Rocklin receiver to play at Humboldt State

By: Cecil Conley, Sports Editor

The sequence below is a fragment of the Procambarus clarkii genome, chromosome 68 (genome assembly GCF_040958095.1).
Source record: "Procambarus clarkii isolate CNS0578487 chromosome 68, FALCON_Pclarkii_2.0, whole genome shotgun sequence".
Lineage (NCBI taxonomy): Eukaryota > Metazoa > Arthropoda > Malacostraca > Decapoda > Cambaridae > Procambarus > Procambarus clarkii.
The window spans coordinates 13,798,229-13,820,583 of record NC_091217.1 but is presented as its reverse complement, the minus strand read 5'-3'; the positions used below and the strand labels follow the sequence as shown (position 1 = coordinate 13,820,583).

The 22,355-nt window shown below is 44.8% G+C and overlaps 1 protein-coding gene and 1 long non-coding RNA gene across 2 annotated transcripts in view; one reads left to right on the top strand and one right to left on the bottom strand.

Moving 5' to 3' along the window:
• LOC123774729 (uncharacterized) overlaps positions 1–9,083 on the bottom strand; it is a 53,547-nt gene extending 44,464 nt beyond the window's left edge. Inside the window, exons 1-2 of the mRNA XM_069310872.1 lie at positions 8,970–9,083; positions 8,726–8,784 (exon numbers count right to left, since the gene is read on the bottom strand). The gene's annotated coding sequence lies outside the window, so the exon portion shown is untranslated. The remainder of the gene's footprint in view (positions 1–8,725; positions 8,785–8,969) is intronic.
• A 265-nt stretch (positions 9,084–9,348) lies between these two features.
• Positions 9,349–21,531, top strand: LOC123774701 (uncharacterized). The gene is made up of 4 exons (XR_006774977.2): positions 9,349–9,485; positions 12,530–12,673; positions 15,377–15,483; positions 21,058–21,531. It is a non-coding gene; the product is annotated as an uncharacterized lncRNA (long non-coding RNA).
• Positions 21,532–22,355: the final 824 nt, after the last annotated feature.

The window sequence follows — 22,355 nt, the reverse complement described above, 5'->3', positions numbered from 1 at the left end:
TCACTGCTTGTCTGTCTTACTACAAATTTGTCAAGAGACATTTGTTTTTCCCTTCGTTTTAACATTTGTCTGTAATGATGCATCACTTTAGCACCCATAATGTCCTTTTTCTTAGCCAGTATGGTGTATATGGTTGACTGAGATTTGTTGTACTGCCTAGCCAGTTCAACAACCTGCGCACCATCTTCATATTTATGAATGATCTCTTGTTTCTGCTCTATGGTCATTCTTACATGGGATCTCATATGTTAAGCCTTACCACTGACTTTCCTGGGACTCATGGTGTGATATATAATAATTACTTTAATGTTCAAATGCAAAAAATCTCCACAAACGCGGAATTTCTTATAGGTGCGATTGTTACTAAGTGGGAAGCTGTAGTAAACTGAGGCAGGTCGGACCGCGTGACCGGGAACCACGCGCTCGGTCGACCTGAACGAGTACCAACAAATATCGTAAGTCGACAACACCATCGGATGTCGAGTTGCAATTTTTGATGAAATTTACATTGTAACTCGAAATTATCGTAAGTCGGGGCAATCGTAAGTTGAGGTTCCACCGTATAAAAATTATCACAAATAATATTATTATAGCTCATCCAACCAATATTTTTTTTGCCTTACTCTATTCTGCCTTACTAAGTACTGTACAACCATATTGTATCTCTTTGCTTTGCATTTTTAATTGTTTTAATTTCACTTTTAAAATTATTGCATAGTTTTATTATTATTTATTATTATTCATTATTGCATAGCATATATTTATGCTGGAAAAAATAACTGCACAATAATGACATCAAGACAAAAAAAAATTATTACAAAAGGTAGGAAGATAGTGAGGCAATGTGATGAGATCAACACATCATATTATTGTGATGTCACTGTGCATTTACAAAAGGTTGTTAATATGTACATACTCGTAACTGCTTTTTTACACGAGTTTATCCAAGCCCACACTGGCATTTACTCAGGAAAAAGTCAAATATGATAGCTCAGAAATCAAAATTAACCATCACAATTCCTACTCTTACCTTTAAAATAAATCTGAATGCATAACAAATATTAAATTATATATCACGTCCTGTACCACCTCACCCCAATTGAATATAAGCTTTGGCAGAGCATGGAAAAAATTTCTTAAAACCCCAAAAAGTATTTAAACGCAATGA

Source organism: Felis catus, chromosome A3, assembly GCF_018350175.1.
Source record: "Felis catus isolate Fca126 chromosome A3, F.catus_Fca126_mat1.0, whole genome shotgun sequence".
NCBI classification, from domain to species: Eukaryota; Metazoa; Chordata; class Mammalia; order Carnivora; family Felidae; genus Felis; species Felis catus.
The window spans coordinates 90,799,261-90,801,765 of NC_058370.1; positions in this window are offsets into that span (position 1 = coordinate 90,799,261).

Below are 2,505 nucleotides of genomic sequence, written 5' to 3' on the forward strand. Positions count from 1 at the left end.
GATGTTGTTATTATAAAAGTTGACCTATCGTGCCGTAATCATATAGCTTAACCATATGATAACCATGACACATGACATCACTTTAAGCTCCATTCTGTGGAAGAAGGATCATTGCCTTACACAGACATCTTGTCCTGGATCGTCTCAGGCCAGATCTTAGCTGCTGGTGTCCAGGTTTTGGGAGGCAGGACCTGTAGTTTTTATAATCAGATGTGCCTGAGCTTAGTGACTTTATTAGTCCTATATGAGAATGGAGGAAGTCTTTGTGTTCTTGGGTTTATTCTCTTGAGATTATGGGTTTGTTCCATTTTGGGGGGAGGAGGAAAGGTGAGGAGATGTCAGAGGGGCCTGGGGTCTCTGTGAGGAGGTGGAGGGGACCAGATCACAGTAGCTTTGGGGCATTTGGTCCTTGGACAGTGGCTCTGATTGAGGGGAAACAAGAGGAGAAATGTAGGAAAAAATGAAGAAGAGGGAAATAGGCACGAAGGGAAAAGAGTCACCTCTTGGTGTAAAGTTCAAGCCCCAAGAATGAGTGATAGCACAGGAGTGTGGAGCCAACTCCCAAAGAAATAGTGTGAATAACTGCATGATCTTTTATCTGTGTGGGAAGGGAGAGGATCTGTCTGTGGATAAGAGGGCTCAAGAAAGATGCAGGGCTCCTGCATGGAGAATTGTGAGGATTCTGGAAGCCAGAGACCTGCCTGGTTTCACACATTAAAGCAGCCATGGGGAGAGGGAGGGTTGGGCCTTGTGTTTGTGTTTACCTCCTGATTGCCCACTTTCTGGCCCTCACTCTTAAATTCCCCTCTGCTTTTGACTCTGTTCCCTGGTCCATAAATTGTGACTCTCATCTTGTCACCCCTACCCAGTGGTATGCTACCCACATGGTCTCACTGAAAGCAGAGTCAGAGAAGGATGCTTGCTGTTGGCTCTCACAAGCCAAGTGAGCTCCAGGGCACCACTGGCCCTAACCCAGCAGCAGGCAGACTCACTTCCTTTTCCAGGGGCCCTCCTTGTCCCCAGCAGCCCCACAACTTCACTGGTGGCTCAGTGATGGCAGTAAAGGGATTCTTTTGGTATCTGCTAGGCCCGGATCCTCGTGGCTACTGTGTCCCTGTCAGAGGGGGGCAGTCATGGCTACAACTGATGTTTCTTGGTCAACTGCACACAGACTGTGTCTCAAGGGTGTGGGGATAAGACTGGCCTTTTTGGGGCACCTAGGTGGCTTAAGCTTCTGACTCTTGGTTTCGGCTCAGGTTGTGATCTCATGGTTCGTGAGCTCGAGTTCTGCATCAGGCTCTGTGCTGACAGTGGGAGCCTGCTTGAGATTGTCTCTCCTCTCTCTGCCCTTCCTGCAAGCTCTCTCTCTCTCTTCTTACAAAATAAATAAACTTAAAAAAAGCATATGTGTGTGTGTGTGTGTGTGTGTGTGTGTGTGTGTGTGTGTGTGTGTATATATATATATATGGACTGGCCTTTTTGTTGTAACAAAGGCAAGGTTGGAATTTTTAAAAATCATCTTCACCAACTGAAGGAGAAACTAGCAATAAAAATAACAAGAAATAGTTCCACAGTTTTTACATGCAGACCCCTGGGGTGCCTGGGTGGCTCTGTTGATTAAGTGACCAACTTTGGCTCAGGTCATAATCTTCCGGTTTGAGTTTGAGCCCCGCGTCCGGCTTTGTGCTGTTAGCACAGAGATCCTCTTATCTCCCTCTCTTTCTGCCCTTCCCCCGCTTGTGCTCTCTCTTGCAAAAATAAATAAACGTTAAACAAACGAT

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His size was not mentioned when Nick Williams paid a visit to Humboldt State University and met with head football coach Rob Smith. The Rocklin High School senior took that as a good sign. Smith measured Williams by his productivity as a wide receiver than by feet and inches. When Smith offered a scholarship, the 5-10 Williams signed a letter of intent to play for the Lumberjacks. The Thunder will have a signing ceremony for Williams on Friday, just as the school did last month for Jimmy Laughrea when the quarterback signed his letter of intent to play at Boise State. Humboldt State is a far cry from Boise State, but Williams is not complaining. He had not received an offer from any college until Smith called one day and invited Williams to visit the Arcata campus. “I liked the campus and coaching staff,” Williams said. “Everything seemed right. I fell in love with everything.” Most of all, Williams appreciated being recruited for what he has rather than knocked for what he lacks. “I talked to other schools, but no one was offering any money. They talked about me walking on,” he said. “Oregon State saw my numbers, but they didn’t want me when they saw me in person. “They didn’t say it to my face, but I knew what they meant.” Oregon State was no longer interested in a receiver who ranked among California’s best during the 2010 season. Williams tied for sixth in the state with 83 receptions, according to “It doesn’t matter how big you are or how fast you are,” Rocklin head coach Greg Benzel said during the season. “Nick knows how to get it done. Nick represents Rocklin football to the fullest.” Williams was Laughrea’s top target, with his 1,241 receiving yards accounting for nearly half of Laughrea’s 2,527 passing yards. None of his teammates had half as many catches as Williams did. “His numbers jumped off the (computer) screen,” Smith said Monday. “That’s the most important thing.” Beyond statistics, Smith pursued Williams because of the intangibles that coaches are always seeking. “We’d all love to have the 6-4 or 6-5 guy, but we recruit players in all shapes and sizes,” Smith said. “(Williams is) not a big guy, but sometimes you have to look at what beats inside a kid’s chest.” Williams’ heart might as well be shaped like a football. He decided to play as a freshman in high school even after being cut from Granite Oaks Middle School’s flag football team as an eighth-grader. “I get really mad when someone says I’m too small. I’m tired of hearing that all the time,” he said. “I remember all the people who have doubted me and I take that vengeance out on the field.” That fire fueled Williams during his workouts with Laughrea last summer. Williams was determined to prove he could be a reliable receiver after catching just seven passes for 136 yards as a junior. The two are training together again these days as they prepare for the next chapters of their careers. “I owe (Laughrea) a lot of credit,” Williams said, “for all the extra time we put into it.”